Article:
For Kelliane Wapichana, 31, the idea of working with thousands of representatives of Indigenous peoples from around the globe is hardly intimidating. As the youngest ever women’s secretary of the Indigenous Council of Roraima (CIR), she is used to organizing across languages and cultural barriers.
Encompassing 55,000 people across 10 language groups, CIR is one of the largest regional representative organizations in Brazil. It is also one of the most distant from the centers of power, based in the far-flung state of Roraima, which lies along the northernmost border with Guyana and Venezuela.
It stands to reason, then, that for Kelliane, one of the biggest challenges in preparing to march on the capital were logistical. Plane travel to and from the region is expensive, with ticket prices ranging between USD$400 to USD$1200, the latter nearly 3x average monthly wages in the region. Raising the funds to transport a delegation of 18 regional leaders is a major hurdle. But for Kelliane, the opportunity to join thousands of Indigenous women to march on the capital cannot be overestimated.
“Women are always on the front lines. And when we come together, we have enormous strength to fight for what is ours” – Kelliane Wapichana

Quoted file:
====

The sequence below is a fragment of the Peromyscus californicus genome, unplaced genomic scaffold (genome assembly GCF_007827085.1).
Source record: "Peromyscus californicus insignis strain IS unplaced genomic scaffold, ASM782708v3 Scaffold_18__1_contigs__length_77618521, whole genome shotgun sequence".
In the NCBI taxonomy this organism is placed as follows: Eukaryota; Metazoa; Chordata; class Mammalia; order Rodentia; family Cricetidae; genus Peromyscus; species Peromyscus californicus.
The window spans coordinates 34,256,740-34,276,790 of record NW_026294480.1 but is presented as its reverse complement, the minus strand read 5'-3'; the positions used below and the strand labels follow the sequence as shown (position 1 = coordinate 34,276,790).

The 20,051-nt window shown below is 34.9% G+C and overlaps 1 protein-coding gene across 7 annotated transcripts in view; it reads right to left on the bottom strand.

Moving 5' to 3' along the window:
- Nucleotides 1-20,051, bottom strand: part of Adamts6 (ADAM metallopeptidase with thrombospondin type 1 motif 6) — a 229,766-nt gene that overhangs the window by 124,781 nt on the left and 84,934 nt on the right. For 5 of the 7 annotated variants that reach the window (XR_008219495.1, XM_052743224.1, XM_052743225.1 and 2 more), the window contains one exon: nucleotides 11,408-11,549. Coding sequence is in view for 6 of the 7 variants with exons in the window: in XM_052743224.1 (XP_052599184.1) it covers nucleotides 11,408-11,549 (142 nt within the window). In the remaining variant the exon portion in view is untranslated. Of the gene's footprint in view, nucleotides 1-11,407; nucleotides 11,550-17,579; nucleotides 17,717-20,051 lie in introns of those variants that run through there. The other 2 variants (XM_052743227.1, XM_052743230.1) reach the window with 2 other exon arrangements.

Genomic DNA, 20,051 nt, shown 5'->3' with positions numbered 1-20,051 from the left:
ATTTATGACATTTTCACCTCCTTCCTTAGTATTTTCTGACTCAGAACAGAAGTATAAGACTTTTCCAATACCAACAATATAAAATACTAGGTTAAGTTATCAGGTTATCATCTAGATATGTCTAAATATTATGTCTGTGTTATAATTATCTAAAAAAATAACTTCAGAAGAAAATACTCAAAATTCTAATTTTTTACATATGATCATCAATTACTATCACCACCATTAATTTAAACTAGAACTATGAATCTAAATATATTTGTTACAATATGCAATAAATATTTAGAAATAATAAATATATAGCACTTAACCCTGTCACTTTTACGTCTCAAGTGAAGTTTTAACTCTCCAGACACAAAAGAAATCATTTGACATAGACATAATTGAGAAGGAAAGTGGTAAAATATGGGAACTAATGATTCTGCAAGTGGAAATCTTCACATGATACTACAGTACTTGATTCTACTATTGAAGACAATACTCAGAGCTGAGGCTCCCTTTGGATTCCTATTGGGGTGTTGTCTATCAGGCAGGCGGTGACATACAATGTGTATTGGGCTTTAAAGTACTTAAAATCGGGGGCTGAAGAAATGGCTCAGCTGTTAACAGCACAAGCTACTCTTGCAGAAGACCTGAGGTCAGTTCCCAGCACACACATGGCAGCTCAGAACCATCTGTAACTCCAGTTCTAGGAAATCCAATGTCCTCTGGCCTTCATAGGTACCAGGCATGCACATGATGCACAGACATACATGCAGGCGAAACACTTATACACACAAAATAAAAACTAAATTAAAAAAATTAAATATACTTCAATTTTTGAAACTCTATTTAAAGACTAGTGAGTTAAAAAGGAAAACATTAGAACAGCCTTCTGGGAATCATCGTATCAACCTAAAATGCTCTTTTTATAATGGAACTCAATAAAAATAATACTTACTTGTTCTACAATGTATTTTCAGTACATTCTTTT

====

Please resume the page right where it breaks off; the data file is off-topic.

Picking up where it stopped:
Women at the Center of Power
This was the first Indigenous Women’s March since the arrival of President Lula da Silva in January, and the subsequent appointment of multiple Indigenous women to office. Among them Joenia Wapichana, a former lawyer for CIR, who became the first woman and the first Indigenous person to direct the National Indigenous Peoples’ Foundation (FUNAI), and Sonia Guajajara, Brazil’s first-ever minister for Indigenous Peoples.
Organized by Brazil’s National Articulation of Indigenous Ancestral Women Warriors (ANMIGA), the program featured a diverse lineup of panel discussions, working groups, cross-cultural ceremonies, and culminated with a march on the capital.
On the first day of programming, Sonia, Joenia, and Célia Xacriabá, Indigenous congresswoman, invited 500 Indigenous marchers inside the National Congress for a historic event.
“We are extremely capable of being at the front of this room, of participating in these dialogues, of sitting at the table as equals, and proposing our own ideas,” said Joenia, as the sound of ceremonial maracas and applause ricocheted off the walls of the lower house.
“At the heart of this march is a powerful call for equal rights for Indigenous women. These women have faced countless challenges and injustices throughout their lives, but they refuse to be silenced” -Brazil’s National Articulation of Indigenous Ancestral Women Warriors (ANMIGA)